United States Court of Appeals, Ninth Circuit.
IDAHO SPORTING CONGRESS, INC.; the Ecology Center, Plaintiffs--Appellants,
David ALEXANDER, Supervisor, Payette National Forest; United States Forest
Service, an agency of the U.S. Department of Agriculture, Defendants--
INTERMOUNTAIN FOREST INDUSTRY ASSOCIATION; Boise Cascade Corporation; Evergreen
Forest Products, Inc., Defendant-Intervenors--Appellees.
D.C. No. CV-99-00217-BLW.
Argued and Submitted April 1, 2002.
Decided Sept. 5, 2002.
Appeal from the United States District Court for the District of Idaho B. Lynn Winmill, District Judge, Presiding.
Before D.W. NELSON, THOMPSON and PAEZ, Circuit Judges.
Plaintiff environmental groups Idaho Sporting Congress, Inc. and the Ecology Center appeal the
district court's disposition of their suit against the United States Forest Service challenging five
timber sales on national forest land in Idaho. They assert that the Forest Service violated the
National Forest Management Act ("NFMA"), 16 U.S.C. § 1600 et seq., and the National
Environmental Policy Act ("NEPA"), 42 U.S.C. § 4321 et seq., when it approved these five
sales in Payette National Forest. [FN1] The district court dismissed with prejudice counts one,
two and three of plaintiffs' complaint and entered summary judgment in favor of the plaintiffs on
counts four and five, which alleged that the NEPA documentation for all five sales was
insufficient. A permanent injunction was entered barring activities on any of the sales pending new
The plaintiffs raise two claims of error: (1) that the district court erred in dismissing counts one and two with prejudice; and (2) that the district court erred in granting plaintiffs summary judgment on counts four and five without also granting them declaratory relief supporting that judgment.
1. Counts one and two
Counts one and two allege that the Forest Service is failing to monitor and protect certain species
as required by NFMA, and that this failure renders the Forest Service's decision to approve old
growth habitat timber sales arbitrary and capricious. The district court dismissed these counts
with prejudice, holding that they were nonjusticiable forest-wide challenges akin to those rejected
in Ohio Forestry Association v. Sierra Club, 523 U.S. 726, 118 S.Ct. 1665, 140 L.Ed.2d 921 (1998).
Because a permanent injunction bars defendants from proceeding with any of the five timber sales
at issue pending further NEPA documentation, we asked the parties to address whether plaintiffs'
appeal of the dismissal of these counts was now moot. A case becomes moot when it "los[es] its
character as a present, live controversy of the kind that must exist if we are to avoid advisory
opinions on abstract propositions of law." Cantrell v. City of Long Beach, 241 F.3d 674, 678 (9th
Cir.2001) (alteration in original) (quoting Hall v. Beals, 396 U.S. 45, 48, 90 S.Ct. 200, 24
L.Ed.2d 214 (1969)).
At oral argument, counsel for the government clarified that considerable amounts of timber had
been logged from two of the five sales at issue before further logging was enjoined. Ten percent
of the timber at Filly Creek and 90 percent of the timber at West Pine Skyline has already been
logged under the challenged sales. Thus, if the Forest Service's approval of these sales violated
NFMA, as plaintiffs allege, any cutting that took place was unlawful and the site-specific injury
about which plaintiffs complain has already occurred.
The case is moot as to these two sales only if no effective relief may be granted to mitigate any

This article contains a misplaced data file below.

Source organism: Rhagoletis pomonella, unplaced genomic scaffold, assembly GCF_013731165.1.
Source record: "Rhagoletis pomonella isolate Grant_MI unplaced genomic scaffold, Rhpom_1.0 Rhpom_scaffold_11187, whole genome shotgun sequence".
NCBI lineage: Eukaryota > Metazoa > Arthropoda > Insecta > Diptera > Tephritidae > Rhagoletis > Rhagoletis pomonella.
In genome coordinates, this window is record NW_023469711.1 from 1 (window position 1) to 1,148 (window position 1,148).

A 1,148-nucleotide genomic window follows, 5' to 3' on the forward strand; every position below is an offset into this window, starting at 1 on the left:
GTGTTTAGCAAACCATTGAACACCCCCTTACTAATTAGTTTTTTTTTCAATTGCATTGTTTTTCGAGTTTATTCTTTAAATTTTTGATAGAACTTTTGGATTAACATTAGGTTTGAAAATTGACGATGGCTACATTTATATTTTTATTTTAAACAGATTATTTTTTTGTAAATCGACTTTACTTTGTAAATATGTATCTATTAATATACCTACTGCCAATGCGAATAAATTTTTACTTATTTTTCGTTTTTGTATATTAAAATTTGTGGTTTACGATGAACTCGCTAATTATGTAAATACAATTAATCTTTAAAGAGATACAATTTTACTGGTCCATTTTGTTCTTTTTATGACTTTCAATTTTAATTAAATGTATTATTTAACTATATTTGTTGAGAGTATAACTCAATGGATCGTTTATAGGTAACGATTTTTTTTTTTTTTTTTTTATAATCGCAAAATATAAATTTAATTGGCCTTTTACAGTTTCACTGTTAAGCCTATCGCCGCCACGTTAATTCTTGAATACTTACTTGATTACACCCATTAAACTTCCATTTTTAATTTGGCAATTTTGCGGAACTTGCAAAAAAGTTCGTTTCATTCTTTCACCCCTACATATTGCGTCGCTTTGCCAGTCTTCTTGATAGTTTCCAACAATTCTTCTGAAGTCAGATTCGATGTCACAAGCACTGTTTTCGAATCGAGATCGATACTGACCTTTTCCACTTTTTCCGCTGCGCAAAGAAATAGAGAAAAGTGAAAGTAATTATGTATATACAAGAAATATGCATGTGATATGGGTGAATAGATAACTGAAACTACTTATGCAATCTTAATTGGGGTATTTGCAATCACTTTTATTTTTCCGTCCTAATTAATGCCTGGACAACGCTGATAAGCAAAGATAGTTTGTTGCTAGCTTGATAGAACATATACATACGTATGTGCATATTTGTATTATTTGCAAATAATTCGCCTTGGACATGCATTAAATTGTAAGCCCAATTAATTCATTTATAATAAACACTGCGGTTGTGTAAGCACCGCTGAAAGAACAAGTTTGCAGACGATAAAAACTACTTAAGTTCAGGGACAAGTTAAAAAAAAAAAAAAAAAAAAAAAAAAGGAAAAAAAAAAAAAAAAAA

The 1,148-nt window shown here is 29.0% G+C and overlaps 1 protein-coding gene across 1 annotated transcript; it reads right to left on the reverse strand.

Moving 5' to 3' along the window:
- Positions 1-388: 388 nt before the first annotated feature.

injury from this allegedly unlawful action. See Cantrell, 241 F.3d at 678 (holding that completion
of the action challenged does not moot a case where there can still be "any effective relief" for
alleged harm); Northwest Envtl. Defense Ctr. v. Gordon, 849 F.2d 1241, 1244- 45 (9th Cir.1988).
Plaintiffs are most concerned about any damage that may have been done to animal species, such
as the pileated woodpecker, that rely on old growth habitat. For the same reasons that we held
against mootness in Neighbors of Cuddy, --- F.3d at ----, here we also conclude that effective
relief is still available to mitigate any damage that occurred from past unlawful logging at Filly
Creek or West Pine Skyline, and we decline to hold the case moot simply because the alleged
damage has already occurred. As in Neighbors of Cuddy and Cantrell, here plaintiffs request
broad relief and seek to mitigate possible harm to species that occurred because of allegedly
unlawful destruction of habitat. Such mitigation may be accomplished through any number of
direct species population interventions, if necessary, as well as by other means about which we
need not speculate at this time. Neighbors of Cuddy, --- F.3d at ----; Gordon, 849 F.2d at 1245
n. 6. Counts one and two are therefore not moot as to these two sales.
As to the remaining three sales at issue, no logging occurred at these sites before issuance of the
permanent injunction. Thus, counts one and two are no longer justiciable with respect to these
sales because no injury has occurred or will occur at these sites, given the permanent injunction in
place preventing their implementation absent further review and a new approval. If and when
these sales are approved anew, plaintiffs will then be free to challenge, on any ground supported
by the record, the Forest Service's decision to go forward.
Because counts one and two are not moot with respect to two of the sales at issue, we turn to
their merits and review whether the district court was correct to dismiss them with prejudice. In
considering the complaint on a motion to dismiss, we construe all allegations of material fact in
the light most favorable to the plaintiffs and entertain the complaint unless it appears beyond
doubt that the plaintiff can prove no set of facts in support of its claim that would entitle it to